Airbus A320 Safe to Fly: Kraus
Solomon Airlines assures its passengers that its largest aircraft, the AIRBUS A320 is safe to travel in.
The airlines made the assurance following concerns raised over the safety of the aircraft.
Concerns raised were that oxygen masks are falling, seats are not fixed including undercarriage noises.
Solomon Airlines Chief Executive Officer Gus Kraus told SIBC news that maintenance and safety of the aircraft always meets the standard required for flying.
Mr Kraus said they haven’t had any reports of oxygen masks falling, however, this may be expected during turbulence.
“Sometimes during heavy turbulence the masks may fall, it is a matter for the engineers to put it back in, I can’t say there has being any report of masks falling down but I think in heavy turbulence it can, it shouldn’t deploy but when it does it means you have a heavy turbulence this must then be attended by qualified engineers.”
The airline has been working to repair the seats as the current ones were inherited when the plane was bought from Air New Zealand and later replaced in Townsville.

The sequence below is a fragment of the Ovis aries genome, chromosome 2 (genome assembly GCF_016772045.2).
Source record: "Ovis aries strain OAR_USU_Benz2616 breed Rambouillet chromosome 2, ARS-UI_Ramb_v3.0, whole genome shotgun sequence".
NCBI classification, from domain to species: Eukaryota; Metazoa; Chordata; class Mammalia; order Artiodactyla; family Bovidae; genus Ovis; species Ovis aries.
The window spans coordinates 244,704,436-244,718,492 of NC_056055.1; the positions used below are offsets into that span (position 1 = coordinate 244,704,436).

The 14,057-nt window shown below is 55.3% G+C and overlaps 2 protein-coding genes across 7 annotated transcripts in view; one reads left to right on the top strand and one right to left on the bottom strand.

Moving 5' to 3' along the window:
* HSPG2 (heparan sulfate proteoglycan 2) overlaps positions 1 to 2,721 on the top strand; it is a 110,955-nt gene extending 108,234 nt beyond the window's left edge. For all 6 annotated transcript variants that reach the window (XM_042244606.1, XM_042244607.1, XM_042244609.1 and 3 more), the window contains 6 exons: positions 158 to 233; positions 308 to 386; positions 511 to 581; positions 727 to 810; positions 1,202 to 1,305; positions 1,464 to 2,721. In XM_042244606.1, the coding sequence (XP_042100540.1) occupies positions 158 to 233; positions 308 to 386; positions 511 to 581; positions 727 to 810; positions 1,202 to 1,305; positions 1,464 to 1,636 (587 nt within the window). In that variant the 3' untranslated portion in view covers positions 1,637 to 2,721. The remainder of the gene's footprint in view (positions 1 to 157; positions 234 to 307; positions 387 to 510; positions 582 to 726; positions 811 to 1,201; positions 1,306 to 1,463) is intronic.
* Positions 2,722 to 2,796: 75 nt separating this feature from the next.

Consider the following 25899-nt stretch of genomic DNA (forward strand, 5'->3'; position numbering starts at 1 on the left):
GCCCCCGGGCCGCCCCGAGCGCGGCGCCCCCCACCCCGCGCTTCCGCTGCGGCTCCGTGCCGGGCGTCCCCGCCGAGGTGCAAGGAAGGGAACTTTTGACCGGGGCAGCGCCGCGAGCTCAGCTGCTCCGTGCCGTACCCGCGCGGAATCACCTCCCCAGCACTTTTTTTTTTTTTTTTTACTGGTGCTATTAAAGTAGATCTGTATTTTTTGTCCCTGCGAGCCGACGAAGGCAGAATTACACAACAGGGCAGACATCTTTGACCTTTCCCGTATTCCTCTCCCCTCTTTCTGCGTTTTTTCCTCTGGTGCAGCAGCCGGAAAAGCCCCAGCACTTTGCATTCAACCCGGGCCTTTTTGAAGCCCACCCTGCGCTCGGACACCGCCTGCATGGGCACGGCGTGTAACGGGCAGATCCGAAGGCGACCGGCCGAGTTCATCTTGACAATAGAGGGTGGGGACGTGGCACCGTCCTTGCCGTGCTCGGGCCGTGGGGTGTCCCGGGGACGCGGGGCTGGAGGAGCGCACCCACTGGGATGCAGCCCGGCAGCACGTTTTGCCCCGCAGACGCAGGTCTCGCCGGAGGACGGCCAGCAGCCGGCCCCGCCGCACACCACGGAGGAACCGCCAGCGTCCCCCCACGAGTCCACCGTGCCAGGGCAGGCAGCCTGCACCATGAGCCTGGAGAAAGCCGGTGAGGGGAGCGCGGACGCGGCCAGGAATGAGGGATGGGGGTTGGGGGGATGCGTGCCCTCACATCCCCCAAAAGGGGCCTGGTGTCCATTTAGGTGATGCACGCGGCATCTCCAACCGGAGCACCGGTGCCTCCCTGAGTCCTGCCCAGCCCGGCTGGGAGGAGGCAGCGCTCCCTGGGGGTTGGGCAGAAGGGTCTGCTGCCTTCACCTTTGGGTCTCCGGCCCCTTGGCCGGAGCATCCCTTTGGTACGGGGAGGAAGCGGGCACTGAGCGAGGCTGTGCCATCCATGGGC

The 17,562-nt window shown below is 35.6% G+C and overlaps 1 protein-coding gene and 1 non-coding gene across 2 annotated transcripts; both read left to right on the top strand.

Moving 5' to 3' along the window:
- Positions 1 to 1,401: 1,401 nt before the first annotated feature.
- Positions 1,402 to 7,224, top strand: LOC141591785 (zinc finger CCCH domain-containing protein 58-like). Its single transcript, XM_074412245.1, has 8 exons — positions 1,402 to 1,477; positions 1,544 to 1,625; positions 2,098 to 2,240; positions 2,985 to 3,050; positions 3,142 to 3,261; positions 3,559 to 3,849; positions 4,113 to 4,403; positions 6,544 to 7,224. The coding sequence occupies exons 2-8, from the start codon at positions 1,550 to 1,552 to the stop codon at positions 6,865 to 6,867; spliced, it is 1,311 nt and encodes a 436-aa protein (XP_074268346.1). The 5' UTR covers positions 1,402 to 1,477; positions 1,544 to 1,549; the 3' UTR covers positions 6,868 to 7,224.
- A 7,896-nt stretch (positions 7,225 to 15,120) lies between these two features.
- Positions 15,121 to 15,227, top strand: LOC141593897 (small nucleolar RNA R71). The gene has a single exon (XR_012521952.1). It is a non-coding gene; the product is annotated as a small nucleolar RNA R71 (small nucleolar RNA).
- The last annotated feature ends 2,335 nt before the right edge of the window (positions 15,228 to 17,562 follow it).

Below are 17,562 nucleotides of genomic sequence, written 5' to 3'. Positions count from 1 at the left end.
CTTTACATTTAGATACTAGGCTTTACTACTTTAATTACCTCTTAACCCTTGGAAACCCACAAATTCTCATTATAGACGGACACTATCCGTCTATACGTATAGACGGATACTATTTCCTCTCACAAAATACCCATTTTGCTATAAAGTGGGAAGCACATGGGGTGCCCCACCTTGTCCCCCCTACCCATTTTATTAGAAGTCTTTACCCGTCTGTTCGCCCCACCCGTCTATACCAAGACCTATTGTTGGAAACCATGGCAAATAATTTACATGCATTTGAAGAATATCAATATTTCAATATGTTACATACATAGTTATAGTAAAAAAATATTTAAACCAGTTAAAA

“there are different types of seats, these ones in particular keep playing up with the layback recline seats, we’ve ordered parts and sometimes they’re getting harder to find and because of the Christmas season it was harder to get, however most of them have been repaired now.”
Mr Kraus also admitted that a plane cannot be flown when it is not safe.
“The maintenance of the plane is up to standard and there’s a major check for the plane in June, we will be sending the plane overseas to be checked, it’s called the six-year check.”
“Sometimes for the domestic fleet people say water from the rain leaks into the cabin. Well these are not brand new areo-planes, we attend to it when we are notified about such issues. All cabin crew and pilots have log books of any problems told to them by the passengers; they must log it down for engineers to look at and fix”
Delay of spare parts during the festive season has left the aircraft for a while in Brisbane. This is to fix an issue of fuel tanks having micro-organisms. The other reason is for the aircraft to undergo an annual Ram-Air-Turbine (RAT) test which falls on the same period.
“To simply explain once your car breaks down you will stop and see if the parts needed are in town or must be ordered from Japan, China or wherever so it’s the same thing with the aero-plane the key element here is we cannot fly the plane if it is unsafe, safety is the number one priority because of our passengers and crew,” Mr. Kraus said.
By Sharon Nanau